Kansas education leaders collecting public input on early childhood development opportunities

Members of the public attended a listening session Tuesday to share their input on the state of early childhood development in the Shawnee Mission area.

Kansas leaders in education are seeking input from the public this summer on how early childhood development can be improved statewide.

Shawnee Mission Superintendent Mike Fulton welcomed attendees to the session, which was held at the Center for Academic Achievement.

Kansas education leaders are asking for public input on the strengths, weaknesses and opportunities in early childhood development. One of dozens of listening sessions statewide took place Tuesday afternoon at the Shawnee Mission School District’s Center for Academic Achievement.

Superintendent Mike Fulton welcomed attendees to the session, noting the importance of early childhood education opportunities to kids’ future academic success.

Kansas received a one-year federal planning grant totaling about $4.4 million to conduct a statewide needs assessment for early childhood development. Authorized by the federal Every Student Succeeds Act, the Preschool Development Grant Birth through Five teams up four Kansas agencies to collect public input that will support the development of a comprehensive needs assessment and strategic plan for early childhood in the state.

The cross-agency effort is a collaboration of the Kansas Children’s Cabinet and Trust Fund, the Kansas Department of Children and Families, the Kansas Department of Health and Environment and the Kansas Department of Education.

‘The more voices, the better’

Melissa Rooker executive director of the Kansas Children’s Cabinet and Trust Fund

Melissa Rooker, executive director of the Kansas Children’s Cabinet and Trust Fund and a former state representative from Fairway, said the agencies are conducting dozens of listening sessions statewide and also providing opportunities for the public to give input online.

This is the chance for communities to weigh in. The more voices, the better,” Rooker said. “It’s bigger than just preschool or childcare. It has to do with the same three basic pillars: strong families, healthy development and early learning.”

The three open-ended questions for the public to answer about early childhood education in Kansas are:

  • What bright spots, services, or attributes does your community have to support young children and families that we should be amplifying and celebrating?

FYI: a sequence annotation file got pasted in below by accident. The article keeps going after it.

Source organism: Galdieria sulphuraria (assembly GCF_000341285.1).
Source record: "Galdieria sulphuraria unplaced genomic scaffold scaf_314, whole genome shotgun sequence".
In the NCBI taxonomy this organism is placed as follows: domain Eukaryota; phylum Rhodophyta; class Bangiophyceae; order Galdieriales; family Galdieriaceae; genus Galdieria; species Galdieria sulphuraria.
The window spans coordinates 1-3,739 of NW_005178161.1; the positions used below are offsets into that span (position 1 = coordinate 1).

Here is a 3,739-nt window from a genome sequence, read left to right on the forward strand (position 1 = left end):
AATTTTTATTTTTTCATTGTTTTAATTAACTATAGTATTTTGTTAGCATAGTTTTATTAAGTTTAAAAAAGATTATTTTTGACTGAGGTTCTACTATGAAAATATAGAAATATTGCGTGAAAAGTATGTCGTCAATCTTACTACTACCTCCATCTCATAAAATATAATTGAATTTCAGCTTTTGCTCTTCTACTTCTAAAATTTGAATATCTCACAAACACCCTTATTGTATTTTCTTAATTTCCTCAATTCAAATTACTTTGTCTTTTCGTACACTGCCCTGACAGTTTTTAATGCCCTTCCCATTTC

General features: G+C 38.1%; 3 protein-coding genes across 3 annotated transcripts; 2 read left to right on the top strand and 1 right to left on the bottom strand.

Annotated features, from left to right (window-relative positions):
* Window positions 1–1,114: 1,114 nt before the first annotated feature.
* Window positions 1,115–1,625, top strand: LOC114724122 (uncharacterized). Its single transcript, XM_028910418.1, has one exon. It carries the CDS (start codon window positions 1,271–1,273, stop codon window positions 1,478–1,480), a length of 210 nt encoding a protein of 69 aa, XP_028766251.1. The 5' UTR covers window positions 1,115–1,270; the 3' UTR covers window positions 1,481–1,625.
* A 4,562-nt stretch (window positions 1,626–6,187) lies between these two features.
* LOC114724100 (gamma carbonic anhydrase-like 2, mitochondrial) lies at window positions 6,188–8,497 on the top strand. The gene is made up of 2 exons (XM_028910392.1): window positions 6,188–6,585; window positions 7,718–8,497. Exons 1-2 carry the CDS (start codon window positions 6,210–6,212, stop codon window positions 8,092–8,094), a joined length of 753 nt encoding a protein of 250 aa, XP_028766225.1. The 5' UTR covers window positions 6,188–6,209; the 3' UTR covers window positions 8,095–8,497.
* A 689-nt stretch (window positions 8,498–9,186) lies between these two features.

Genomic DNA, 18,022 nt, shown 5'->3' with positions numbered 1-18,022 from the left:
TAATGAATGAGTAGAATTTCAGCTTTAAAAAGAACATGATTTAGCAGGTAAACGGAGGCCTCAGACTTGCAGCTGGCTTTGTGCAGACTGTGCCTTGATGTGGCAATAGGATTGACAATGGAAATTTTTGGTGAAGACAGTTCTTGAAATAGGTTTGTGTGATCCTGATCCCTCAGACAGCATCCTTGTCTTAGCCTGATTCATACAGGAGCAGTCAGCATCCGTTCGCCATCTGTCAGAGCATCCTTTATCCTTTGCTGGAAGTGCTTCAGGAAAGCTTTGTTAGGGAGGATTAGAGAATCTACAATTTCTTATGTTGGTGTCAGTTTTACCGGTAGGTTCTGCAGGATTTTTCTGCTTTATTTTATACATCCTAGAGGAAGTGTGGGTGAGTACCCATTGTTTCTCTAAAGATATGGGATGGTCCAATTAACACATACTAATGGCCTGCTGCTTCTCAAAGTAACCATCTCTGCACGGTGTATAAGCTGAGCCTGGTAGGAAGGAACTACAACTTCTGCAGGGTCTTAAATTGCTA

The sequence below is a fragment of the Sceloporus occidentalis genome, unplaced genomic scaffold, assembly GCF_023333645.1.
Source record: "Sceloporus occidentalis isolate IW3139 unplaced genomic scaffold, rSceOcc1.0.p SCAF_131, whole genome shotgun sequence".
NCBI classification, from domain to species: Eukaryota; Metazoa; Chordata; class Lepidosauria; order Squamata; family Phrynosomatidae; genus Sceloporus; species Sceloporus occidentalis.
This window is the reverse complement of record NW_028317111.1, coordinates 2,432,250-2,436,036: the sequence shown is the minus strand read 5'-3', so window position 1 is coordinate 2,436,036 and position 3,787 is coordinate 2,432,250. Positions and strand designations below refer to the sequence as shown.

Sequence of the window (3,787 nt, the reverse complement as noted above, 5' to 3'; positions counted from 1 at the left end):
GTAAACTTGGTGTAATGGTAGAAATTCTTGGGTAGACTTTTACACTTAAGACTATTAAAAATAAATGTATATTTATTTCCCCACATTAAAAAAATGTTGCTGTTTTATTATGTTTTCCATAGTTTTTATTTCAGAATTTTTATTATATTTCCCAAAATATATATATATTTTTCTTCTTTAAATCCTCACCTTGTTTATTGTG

• Tell us about your vision for early childhood in your community. What would you see, hear and experience?
  • What gaps do you see between the early childhood system as it is and your vision? What is one particular area we should focus on improving immediately?

Rooker said that of the handful of listening sessions she’s attended so far this summer, she’s heard one common thread: The benefits of early childhood development are known and desired.

“People understand the importance of giving our kids the very best start in life that we can,” she said. “It varies from community to community. We talk about bright spots and what’s happening currently.

“In some communities, there’s a lot of excitement and energy because of good things that are happening. There are other communities that are a little farther behind; they know where they want to go, but they’re not there yet.”

A variety of stakeholders, not just families but also businesses that want to spur growth in their communities, are having “very healthy discussions” about the realities and opportunities of early childhood across the state, Rooker said.

“I think there’s been a recognition that affordable, high-quality childcare is a really effective economic development tool,” she added. “There’s a tremendous amount of recognition that we have some challenges that need solving.”

Kansas leaders are collecting public input until July 31. After that, they will analyze data and enter a strategic planning phase this fall. Rooker said a strategic plan will position the state to apply for an implementation grant in the future, which would put infrastructure in place for early childhood development programming.

“I hope that we have a strategic plan that aligns our universe of programs and services for children in Kansas in a way that leverages existing dollars to help create a system that is universal, equitable, high-quality, surrounding our kids with all the supports and systems they need to be successful,” she said.

Funds for the project are provided by the federal Department of Health and Human Services and the Administration for Children and Families.